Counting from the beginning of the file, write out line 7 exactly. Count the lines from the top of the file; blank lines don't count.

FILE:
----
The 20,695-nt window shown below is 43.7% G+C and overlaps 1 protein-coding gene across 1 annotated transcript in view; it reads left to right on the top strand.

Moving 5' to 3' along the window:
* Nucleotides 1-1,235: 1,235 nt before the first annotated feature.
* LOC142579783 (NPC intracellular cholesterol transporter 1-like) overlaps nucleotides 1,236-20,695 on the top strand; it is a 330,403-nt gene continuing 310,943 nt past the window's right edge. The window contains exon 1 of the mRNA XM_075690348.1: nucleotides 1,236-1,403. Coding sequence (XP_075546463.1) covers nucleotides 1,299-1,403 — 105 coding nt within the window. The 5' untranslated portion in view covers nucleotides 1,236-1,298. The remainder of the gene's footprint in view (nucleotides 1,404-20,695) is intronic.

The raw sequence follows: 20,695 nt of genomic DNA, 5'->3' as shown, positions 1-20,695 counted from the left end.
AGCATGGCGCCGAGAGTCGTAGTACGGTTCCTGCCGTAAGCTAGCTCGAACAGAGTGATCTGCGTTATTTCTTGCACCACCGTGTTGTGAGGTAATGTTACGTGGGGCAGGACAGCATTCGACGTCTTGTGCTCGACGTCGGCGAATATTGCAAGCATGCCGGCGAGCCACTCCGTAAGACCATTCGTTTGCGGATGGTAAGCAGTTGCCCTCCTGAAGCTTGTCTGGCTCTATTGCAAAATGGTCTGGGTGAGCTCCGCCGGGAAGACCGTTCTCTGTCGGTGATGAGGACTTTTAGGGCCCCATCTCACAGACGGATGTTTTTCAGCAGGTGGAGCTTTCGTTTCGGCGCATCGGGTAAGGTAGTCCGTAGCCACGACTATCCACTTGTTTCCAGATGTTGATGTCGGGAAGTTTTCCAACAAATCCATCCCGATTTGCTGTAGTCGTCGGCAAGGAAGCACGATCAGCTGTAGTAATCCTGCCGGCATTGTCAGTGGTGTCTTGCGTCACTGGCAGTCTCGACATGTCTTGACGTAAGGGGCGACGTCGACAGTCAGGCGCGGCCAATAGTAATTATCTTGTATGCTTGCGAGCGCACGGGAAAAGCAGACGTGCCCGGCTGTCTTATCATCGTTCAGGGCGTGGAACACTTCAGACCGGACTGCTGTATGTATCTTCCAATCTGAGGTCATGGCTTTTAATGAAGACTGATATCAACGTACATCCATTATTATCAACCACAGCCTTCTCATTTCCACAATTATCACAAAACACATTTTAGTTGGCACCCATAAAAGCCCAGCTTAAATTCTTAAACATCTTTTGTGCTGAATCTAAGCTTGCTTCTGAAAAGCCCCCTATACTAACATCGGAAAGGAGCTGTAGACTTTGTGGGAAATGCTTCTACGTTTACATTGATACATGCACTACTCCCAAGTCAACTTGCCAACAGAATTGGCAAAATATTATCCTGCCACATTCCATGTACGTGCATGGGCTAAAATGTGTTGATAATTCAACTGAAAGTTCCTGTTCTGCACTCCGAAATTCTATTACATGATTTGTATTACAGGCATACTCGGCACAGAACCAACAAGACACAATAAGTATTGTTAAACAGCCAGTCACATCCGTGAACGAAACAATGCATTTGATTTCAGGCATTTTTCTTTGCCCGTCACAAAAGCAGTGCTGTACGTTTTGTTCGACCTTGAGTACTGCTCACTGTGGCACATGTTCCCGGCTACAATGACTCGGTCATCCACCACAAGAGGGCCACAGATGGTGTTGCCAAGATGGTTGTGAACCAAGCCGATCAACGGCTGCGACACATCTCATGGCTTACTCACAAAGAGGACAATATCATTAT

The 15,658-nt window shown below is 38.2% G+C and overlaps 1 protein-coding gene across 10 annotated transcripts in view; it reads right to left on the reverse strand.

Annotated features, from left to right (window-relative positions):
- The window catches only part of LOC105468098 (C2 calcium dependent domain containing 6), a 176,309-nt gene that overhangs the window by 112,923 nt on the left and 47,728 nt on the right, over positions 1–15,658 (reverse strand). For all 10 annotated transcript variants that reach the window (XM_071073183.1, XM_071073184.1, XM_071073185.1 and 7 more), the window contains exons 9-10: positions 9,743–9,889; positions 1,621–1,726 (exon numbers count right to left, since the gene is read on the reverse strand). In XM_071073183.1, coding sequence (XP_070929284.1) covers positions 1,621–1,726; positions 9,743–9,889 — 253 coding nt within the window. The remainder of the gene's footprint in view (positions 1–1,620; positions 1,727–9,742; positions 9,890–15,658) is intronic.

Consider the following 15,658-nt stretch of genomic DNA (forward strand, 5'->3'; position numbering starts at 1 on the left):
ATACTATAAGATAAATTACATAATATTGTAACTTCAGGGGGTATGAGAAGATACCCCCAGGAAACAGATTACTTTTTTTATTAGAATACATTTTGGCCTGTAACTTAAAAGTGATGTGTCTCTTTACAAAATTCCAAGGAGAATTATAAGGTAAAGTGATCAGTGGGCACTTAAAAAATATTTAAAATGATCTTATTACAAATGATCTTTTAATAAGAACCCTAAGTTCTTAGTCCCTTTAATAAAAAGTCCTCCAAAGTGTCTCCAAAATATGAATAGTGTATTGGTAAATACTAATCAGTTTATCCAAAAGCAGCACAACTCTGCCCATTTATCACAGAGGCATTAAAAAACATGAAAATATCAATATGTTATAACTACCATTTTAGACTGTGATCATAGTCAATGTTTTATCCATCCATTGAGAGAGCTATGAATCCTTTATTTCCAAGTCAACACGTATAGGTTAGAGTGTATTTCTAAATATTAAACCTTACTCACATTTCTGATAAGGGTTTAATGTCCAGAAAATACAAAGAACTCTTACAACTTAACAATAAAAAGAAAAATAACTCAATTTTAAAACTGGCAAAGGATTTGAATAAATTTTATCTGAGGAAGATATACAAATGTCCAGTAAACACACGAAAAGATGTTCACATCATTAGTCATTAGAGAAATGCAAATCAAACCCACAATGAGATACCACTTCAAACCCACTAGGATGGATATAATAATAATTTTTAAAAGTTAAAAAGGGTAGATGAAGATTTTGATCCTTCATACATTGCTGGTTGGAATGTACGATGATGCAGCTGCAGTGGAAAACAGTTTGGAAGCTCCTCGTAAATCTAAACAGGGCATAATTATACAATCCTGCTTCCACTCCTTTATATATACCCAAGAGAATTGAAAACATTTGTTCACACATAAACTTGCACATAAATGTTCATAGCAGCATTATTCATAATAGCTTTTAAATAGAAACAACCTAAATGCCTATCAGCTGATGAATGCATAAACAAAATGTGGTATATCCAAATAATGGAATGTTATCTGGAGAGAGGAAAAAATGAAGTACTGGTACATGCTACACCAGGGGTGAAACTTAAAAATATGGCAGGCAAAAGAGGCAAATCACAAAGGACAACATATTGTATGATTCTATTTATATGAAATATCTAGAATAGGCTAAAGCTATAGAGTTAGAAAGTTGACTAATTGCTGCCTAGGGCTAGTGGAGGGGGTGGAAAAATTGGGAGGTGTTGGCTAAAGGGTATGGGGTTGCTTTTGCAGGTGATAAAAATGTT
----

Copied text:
The 15,658-nt window shown below is 38.2% G+C and overlaps 1 protein-coding gene across 10 annotated transcripts in view; it reads right to left on the reverse strand.